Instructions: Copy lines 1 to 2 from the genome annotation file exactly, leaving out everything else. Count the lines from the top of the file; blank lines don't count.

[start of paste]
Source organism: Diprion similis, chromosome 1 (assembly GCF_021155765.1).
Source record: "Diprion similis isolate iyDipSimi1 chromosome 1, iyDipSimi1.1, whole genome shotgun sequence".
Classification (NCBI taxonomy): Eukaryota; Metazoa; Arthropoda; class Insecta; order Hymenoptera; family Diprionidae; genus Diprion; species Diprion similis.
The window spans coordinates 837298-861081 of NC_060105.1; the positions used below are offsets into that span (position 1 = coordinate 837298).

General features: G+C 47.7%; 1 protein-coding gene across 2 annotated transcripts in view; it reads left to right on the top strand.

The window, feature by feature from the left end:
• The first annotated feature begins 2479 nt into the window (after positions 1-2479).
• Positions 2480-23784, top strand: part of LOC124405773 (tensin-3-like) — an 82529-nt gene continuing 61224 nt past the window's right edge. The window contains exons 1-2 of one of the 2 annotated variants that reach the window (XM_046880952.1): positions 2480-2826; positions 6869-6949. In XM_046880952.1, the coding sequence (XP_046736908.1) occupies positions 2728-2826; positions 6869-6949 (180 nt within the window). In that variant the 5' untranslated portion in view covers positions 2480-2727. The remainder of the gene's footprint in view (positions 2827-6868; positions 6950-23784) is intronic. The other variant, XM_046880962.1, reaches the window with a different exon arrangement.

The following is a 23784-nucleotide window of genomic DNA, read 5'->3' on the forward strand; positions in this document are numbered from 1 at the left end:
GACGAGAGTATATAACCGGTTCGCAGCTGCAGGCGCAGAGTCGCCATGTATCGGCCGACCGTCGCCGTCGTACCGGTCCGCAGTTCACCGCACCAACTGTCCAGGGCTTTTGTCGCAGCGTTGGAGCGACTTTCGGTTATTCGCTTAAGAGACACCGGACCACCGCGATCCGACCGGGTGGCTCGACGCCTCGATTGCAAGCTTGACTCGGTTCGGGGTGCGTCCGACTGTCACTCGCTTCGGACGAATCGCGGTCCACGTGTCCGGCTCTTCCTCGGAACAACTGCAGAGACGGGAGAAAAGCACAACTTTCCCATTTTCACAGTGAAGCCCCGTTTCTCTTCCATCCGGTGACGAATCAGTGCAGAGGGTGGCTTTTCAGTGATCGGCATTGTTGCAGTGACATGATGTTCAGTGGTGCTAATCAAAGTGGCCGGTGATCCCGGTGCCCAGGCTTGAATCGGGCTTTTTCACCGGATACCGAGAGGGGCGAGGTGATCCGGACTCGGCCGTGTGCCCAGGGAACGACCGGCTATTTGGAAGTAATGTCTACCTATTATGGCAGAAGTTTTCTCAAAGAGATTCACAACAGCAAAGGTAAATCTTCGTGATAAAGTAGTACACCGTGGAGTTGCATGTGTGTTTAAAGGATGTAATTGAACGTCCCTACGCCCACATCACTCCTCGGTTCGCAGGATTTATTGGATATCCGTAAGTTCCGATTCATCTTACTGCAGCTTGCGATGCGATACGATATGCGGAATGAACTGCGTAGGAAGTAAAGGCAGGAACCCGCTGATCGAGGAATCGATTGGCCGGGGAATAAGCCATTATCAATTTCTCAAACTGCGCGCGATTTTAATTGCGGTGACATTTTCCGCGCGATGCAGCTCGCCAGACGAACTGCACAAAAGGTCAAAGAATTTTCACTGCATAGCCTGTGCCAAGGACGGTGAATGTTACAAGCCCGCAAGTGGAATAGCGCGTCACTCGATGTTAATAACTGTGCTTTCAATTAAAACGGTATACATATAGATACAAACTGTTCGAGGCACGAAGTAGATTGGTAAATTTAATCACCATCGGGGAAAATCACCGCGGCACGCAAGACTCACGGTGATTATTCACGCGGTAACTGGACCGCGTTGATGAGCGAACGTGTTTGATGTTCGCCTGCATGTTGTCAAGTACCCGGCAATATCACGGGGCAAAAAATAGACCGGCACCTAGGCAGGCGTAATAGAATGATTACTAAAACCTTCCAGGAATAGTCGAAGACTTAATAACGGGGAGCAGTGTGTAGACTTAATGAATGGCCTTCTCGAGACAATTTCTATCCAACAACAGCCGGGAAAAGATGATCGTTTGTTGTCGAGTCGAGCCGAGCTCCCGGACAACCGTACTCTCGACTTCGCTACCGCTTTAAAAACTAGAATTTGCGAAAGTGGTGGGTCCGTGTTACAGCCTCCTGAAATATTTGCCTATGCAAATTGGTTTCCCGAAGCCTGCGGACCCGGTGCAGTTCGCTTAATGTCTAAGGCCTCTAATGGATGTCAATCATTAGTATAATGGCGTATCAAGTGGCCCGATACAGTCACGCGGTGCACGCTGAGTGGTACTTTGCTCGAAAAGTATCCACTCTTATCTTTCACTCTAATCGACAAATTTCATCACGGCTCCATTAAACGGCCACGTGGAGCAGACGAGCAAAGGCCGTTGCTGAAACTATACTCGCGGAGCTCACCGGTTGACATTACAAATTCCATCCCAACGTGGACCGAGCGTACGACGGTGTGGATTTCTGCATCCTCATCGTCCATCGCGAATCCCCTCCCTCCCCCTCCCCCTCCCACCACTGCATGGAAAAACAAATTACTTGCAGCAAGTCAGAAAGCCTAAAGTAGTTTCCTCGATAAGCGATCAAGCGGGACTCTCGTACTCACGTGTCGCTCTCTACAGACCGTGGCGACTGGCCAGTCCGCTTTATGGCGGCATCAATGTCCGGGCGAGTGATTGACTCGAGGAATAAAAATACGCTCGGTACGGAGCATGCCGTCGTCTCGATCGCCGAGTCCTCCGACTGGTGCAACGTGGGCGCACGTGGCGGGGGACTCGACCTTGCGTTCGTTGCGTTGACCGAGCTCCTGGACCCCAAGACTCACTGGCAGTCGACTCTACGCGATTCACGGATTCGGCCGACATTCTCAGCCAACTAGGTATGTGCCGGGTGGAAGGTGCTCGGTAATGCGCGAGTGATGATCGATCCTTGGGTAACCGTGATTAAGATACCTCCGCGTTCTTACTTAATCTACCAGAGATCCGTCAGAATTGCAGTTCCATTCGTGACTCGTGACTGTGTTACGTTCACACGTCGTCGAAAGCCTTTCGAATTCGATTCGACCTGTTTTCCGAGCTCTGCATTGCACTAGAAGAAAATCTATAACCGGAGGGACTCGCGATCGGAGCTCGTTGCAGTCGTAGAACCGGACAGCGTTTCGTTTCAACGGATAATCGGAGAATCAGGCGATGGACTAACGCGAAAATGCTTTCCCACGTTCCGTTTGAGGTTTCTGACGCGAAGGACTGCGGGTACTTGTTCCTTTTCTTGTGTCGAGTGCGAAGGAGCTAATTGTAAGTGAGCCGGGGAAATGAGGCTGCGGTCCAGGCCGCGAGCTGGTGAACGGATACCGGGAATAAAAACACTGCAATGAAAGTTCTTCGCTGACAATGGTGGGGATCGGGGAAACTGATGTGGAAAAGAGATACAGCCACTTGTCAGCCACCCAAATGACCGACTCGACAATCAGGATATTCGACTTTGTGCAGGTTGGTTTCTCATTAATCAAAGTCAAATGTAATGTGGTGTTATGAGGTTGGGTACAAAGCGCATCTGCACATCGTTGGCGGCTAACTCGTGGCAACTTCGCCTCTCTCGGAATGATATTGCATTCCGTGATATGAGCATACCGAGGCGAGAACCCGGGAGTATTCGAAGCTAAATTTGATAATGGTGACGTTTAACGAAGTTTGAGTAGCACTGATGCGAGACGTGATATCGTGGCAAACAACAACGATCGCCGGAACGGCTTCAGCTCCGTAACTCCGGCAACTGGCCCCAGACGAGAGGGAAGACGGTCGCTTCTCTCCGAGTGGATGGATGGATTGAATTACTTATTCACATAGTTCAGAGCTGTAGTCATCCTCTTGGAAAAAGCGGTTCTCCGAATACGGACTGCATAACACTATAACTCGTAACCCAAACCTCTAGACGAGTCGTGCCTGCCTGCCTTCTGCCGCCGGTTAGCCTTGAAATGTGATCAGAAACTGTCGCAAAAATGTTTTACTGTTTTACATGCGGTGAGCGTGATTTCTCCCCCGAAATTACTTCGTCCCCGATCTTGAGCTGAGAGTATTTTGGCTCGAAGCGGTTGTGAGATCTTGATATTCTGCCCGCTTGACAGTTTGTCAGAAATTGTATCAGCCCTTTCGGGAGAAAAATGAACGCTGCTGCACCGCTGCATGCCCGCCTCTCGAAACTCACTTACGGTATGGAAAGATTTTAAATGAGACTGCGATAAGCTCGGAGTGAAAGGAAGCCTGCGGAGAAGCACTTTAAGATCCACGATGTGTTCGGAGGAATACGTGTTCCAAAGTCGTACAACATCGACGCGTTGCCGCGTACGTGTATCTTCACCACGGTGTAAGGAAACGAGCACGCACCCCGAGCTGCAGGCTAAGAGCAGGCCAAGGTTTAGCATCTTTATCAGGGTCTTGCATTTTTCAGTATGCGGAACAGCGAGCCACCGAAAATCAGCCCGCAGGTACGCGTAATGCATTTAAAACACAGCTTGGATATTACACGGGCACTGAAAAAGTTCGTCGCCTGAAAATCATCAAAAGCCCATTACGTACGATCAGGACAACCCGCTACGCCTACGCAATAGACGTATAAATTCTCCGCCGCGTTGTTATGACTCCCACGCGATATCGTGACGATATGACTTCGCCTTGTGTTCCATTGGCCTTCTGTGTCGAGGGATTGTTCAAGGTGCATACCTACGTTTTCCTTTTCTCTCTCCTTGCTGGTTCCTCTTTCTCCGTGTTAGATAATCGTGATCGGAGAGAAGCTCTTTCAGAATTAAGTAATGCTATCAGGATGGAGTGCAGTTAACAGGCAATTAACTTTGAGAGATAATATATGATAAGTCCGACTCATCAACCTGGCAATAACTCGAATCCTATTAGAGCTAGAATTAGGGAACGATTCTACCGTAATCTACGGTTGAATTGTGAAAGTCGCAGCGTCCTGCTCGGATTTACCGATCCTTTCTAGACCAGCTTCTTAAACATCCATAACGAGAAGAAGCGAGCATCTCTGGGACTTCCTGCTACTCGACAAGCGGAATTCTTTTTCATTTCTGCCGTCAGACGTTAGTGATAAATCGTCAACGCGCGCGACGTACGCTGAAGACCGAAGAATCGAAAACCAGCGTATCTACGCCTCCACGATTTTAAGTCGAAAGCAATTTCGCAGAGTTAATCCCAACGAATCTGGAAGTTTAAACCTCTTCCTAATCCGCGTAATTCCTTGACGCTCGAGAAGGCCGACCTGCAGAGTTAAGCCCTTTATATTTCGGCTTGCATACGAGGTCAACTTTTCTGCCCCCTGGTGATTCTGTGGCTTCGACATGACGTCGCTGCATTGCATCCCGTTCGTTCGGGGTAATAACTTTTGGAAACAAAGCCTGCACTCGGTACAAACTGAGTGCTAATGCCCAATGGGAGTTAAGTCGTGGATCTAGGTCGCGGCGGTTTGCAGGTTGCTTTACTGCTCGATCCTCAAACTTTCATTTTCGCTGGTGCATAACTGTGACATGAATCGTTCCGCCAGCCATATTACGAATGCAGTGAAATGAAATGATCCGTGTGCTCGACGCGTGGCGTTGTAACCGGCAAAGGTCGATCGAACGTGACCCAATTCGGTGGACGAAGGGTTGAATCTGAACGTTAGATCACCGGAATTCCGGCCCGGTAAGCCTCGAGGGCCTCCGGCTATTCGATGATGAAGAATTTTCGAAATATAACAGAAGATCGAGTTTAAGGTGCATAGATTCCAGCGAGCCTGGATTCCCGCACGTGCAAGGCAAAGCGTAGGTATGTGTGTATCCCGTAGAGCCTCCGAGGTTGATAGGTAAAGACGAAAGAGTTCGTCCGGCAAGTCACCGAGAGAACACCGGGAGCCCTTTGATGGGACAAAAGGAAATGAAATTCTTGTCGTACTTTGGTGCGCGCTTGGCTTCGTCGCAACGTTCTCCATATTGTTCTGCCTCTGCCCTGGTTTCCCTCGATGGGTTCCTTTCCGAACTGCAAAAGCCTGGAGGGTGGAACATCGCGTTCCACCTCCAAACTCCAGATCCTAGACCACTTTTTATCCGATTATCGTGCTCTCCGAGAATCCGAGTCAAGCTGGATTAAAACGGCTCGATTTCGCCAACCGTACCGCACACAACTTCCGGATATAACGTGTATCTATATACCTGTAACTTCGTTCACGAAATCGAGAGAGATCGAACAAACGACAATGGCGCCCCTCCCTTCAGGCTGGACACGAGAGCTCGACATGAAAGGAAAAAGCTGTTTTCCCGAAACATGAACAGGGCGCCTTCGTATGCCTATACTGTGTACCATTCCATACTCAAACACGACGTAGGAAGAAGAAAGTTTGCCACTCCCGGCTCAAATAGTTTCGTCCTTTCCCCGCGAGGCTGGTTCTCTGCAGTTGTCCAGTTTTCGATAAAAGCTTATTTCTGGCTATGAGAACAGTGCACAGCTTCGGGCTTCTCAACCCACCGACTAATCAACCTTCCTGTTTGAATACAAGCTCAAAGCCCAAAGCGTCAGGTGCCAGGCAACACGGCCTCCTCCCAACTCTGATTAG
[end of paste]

Source organism: Diprion similis, chromosome 1 (assembly GCF_021155765.1).
Source record: "Diprion similis isolate iyDipSimi1 chromosome 1, iyDipSimi1.1, whole genome shotgun sequence".